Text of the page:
by Dennis Abrams
Greetings everybody. I’m still in the process of sorting out my thoughts on both the book we just finished as well as In Search of Lost Time as a whole.
But I want to say this right off the bat. I finished reading the final pages of Time Regained Saturday afternoon, meaning that today is the first time in well over a year that I haven’t sat down after my “real” work is finished to read the day’s assignment and prepare my post. And I’m embarrassed to say that I’m already missing his voice. It’s a voice that’s been talking me to on a daily basis, and now it’s not there. So something seems to be missing.
One of the things I appreciated about using the Moncrieff et al translations (with the exception of Lydia Davis’s brilliant translation of Swann’s Way) was that the voice, that inimitable voice remained uniform throughout the reading experience. It is the translation I used when I read In Search of Lost Time for the first time ten years ago, and, while I enjoyed dipping into and sampling the Penguin translations, to my ear, my inner ear, its the one that sounds like Proust to me. And as I sit here writing this, there’s a part of me that wants to pick up one of the books at random and dip into it, just to hear him say something, anything,(at this point I reached over, grabbed a book which turned out to be Sodom and Gomorrah, and opened to this):
“There were still few people at Balbec, few girls. Sometimes I would see one standing on the beach, one devoid of charm and yet whom various coincidences seemed to identify as a girl whom I had been in despair at not being able to approach when she emerged with her friends from the riding school or gymnasium. If it was the same one (and I took care not to mention the matter to Albertine), then the girl that I had thought so intoxicating did not exist. But I could not arrive at any certainty, for the faces of these girls did not fill a constant space, did not present a constant form upon the beach, contracted, dilated, transmogrified as they were by my own expectancy, the anxiousness of my desire, or by a sense of self-sufficient well-being, the different colors they wore, the rapidity of their walk of their stillness.”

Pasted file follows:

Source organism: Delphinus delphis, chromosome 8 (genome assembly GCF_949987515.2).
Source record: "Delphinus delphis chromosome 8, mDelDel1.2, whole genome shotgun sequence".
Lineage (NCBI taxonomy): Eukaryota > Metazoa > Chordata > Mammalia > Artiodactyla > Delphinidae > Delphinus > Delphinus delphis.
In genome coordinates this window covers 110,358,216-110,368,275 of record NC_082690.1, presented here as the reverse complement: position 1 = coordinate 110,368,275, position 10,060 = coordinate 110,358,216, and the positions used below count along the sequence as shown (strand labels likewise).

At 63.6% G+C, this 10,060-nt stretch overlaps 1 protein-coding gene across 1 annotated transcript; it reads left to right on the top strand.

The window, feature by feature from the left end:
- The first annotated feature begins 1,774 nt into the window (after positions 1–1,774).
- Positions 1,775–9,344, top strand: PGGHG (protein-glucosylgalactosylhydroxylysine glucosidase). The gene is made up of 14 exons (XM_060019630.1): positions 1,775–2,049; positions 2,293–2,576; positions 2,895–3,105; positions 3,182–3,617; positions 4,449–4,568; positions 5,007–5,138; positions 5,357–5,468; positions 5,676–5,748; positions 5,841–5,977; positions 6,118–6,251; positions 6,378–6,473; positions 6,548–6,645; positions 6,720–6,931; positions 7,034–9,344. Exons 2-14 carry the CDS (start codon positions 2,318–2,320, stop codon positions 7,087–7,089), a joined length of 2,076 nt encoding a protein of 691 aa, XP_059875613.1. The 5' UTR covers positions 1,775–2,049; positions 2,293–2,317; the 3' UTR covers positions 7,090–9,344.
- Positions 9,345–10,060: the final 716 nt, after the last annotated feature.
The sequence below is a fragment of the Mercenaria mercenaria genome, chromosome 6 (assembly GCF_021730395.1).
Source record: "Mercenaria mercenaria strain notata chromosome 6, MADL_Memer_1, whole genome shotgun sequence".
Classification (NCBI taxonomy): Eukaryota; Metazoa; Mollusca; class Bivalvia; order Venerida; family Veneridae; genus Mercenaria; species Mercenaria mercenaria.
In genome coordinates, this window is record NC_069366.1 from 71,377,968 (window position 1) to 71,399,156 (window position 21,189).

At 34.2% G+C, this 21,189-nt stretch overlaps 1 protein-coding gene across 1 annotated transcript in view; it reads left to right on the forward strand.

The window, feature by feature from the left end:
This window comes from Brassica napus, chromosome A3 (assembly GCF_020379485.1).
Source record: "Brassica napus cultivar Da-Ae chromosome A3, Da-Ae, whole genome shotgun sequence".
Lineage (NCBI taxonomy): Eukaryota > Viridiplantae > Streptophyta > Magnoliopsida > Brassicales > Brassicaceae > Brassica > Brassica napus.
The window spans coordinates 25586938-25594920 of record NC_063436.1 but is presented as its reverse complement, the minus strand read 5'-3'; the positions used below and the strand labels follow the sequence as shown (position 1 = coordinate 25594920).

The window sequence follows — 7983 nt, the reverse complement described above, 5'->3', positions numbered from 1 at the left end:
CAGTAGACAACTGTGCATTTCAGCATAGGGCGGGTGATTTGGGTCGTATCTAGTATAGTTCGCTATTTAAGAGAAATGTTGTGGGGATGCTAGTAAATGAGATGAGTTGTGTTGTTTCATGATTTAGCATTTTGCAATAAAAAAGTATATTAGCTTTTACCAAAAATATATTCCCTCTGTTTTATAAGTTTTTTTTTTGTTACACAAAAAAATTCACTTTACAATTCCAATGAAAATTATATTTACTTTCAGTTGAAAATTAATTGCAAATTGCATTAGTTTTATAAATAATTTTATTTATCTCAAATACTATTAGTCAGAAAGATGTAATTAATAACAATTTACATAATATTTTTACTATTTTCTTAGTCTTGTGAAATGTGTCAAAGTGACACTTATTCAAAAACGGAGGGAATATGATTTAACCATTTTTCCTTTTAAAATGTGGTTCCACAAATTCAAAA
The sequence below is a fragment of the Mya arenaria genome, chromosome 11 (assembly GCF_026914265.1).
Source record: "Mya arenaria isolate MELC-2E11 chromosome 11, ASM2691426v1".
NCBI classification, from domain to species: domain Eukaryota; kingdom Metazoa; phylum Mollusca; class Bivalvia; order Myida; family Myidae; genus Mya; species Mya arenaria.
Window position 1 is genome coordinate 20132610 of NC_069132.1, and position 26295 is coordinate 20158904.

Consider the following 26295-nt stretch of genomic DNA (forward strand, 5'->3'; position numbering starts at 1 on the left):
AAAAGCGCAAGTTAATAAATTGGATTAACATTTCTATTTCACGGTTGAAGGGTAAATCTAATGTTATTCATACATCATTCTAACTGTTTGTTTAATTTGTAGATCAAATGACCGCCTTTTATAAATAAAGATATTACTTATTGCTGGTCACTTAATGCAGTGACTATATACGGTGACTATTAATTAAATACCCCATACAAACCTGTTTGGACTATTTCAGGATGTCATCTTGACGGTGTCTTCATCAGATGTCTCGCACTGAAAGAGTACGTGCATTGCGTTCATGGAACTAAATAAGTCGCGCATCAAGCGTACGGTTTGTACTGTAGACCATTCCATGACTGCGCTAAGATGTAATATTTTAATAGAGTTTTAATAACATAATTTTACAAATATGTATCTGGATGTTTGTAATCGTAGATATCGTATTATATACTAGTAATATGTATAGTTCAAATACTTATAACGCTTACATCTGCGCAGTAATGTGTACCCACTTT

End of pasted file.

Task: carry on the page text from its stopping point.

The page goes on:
How long ago and far away that seems!
From The Proust Project, Diane Johnson’s essay “The Arrival of Old Age”
“Jealousy is Marcel Proust’s avowed subject, perhaps almost as much as memory is, an emotion that dominates his work most obviously in the lives of his creations — say of Swann in his obsession with Odette, or Marcel himself in his obsession with Albertine. It comes in different forms. Sexual jealousy is everywhere. We know about all of it because Marcel, acutely aware of and fascinated by all the permutations of jealousy, recounts in detail the harrowed feelings of his characters and his own.
But there is another form, social jealousy, or envy, and envy is in fact in Proust the more powerful emotion. We see it in the competitive gatherings, tense dinners, and nervous changes of clothes that fill the immense novel. Proust’s is a society where jealousy is an acknowledged wellspring of behavior, bien sur; but there is an undercurrent of this constriction emotion that perhaps Marcel is even unaware of, so organically does it color even the simplest and wittiest of his observations. Take a passage like this one, written in the last volume about a party he attended:
‘I had the surprise of talking to men and women whom I remembered as unendurable, and who had now, I found, lost almost every one of their defects, possibly because life, by disappointing or by gratifying their desires, had rid them of most of their conceit or their bitterness.’
On the surface, this is the most genial of observations, in which Marcel seems to find his acquaintance uniformly smoothed out into acceptability after the rocky courses of their lives during the long time has known them; but the phrase that alerts us is that he ‘remembered [them] as unendurable.’ This is Marcel’s judgment alone, inadvertently revealing that he had liked neither the self-confident, whose assurance he envied, nor the bitter, though the latter, presumably, he had not envied so much then as now when he remarks on their enviable, gratified condition. He had, however, judged them harshly all along: unbearable.
Where there is envy, can malice be far behind?
For the companion and product of envy is malice, and it is both that we sense in Marcel’s remarks here: the desire for what others have, hence the malice, the hint of schadenfreude with which he has tracked their progress.
But perhaps Proust the great writer, all-knowing about himself as about others, is concerned not to spare Marcel along with everybody else. Perhaps the writer’s Olympian penetration obliges him to expose Marcel even as Marcel wittily indicts others. In the cork-lined room, envy and malice give way to artistic penetration.”
Thoughts? Comments? Keep them coming!